The soba noodles were delicious — I am a big cashew fan, so I was excited to try the combination of cabbage, radish and cashews with classic soba. The seasoning was strong, but well tempered. The fried heirloom tomatoes were also delicious, with a savory aioli and basil that made them almost feel like the start of a sort of deconstructed Asian caprese.
The wine selection is decent — we had a bottle of the Brazin Old Vine Zin, a Lodi wine with a heavy dose of cherry.
The service was good, and the front patio is great for a casual hangout with friends. Nine|05 ranks right up there with Gallo Blanco as a great place to eat and drink, and wait for people to show up. The pricing is on the high side, though. Seared scallops or Hoisin Short Rib will put you back $26, but if you are looking to splurge just a bit and stay Downtown, try out Nine|05.
It’s hard to make a buck in this sour economy, so most of us just sit and complain about it on Twitter all day. Luckily, Haus Modern Living owner Lew Gallo thought of a clever way to bring the two concepts together — spending money at deserving local businesses and tweeting while doing it. He’s introducing TwitterHunt. The concept is pretty simple and fun, and it only requires that you want to spend some cash and have a Twitter account. Here’s the scoop.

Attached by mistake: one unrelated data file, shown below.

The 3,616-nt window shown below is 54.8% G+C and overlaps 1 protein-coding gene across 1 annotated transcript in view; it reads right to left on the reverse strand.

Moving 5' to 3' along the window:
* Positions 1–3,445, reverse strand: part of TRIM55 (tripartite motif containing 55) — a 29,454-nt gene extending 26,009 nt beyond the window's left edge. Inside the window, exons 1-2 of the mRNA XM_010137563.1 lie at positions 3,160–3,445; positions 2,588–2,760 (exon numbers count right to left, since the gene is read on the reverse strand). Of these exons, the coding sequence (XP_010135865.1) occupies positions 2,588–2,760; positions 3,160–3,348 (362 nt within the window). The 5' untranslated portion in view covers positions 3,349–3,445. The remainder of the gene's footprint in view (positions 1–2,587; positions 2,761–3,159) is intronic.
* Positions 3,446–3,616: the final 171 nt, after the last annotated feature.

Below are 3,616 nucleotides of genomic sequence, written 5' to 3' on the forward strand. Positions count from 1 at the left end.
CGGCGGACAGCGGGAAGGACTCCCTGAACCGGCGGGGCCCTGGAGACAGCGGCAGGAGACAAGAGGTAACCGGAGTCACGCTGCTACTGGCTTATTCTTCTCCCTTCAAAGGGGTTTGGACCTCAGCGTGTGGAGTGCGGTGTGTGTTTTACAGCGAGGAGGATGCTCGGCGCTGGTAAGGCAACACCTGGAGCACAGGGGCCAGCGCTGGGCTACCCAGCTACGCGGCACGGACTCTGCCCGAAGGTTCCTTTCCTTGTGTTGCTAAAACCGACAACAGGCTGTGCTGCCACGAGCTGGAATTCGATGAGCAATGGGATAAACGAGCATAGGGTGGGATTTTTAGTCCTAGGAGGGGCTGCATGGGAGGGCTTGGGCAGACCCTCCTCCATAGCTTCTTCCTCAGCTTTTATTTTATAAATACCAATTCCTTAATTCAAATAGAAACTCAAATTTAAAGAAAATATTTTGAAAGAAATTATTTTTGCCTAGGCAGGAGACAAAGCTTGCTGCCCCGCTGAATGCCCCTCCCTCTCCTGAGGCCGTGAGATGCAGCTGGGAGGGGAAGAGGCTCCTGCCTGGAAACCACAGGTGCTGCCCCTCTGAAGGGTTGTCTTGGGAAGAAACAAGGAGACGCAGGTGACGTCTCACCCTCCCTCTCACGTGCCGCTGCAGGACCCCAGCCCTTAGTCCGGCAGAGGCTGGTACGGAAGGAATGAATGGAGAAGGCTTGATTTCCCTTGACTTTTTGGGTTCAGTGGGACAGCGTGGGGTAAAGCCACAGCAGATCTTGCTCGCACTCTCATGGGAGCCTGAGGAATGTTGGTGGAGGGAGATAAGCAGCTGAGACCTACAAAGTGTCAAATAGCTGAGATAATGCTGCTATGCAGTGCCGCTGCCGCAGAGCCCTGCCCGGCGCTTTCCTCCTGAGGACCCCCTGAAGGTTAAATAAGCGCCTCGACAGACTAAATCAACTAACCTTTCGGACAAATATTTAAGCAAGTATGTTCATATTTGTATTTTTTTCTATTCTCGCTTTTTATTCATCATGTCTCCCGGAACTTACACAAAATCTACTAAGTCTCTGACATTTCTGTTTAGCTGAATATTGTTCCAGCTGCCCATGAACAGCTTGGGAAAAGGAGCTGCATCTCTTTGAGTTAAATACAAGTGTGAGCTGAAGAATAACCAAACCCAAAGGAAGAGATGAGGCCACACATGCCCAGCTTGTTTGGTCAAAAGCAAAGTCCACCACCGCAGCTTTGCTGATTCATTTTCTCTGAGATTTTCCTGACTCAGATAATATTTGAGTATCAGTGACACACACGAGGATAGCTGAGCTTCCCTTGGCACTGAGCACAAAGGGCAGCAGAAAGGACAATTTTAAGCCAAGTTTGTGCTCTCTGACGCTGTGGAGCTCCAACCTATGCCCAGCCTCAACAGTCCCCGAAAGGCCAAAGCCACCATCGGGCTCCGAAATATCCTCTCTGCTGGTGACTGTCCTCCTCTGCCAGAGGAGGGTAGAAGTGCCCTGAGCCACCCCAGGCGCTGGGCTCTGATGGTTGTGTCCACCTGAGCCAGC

Twelve local businesses will be participating in the event on November 12 (Haus, Oliver & Annie, Stinkweeds, Urban Cookies, Postino, Lisa G, Hula’s Modern Tiki, Gallo Blanco Café, Maizie’s, Frances, Red Hot Robot and Smeeks). This is how it works:
- At 4 p.m. all of the businesses participating in the TwitterHunt will be sending out their first tweet instructing all of their followers to go to one of three businesses to begin.
- When you arrive at the first business, you make a purchase and receive an envelope marked either A, B or C that contains a prize to be redeemed at another store in the hunt. DO NOT OPEN THE ENVELOPE OR THE PRIZE IS VOID!
- At 5 p.m. you will receive the next tweet that lets you know which store to go to based on your marked envelope.
- When you arrive at the next business, you hand the envelope to the cashier and they will open it and give you your prize.
- To stay in the hunt, you then make a purchase at that store and receive another envelope marked A, B or C that works the same way. Wait until 6 p.m. to find out which store to proceed to next and claim your prize. The tweets will be sent out every hour on the hour from 4 until 8 p.m. — that’s 4, 5, 6, 7 and 8 p.m. TwitterHunt is over at 10 p.m.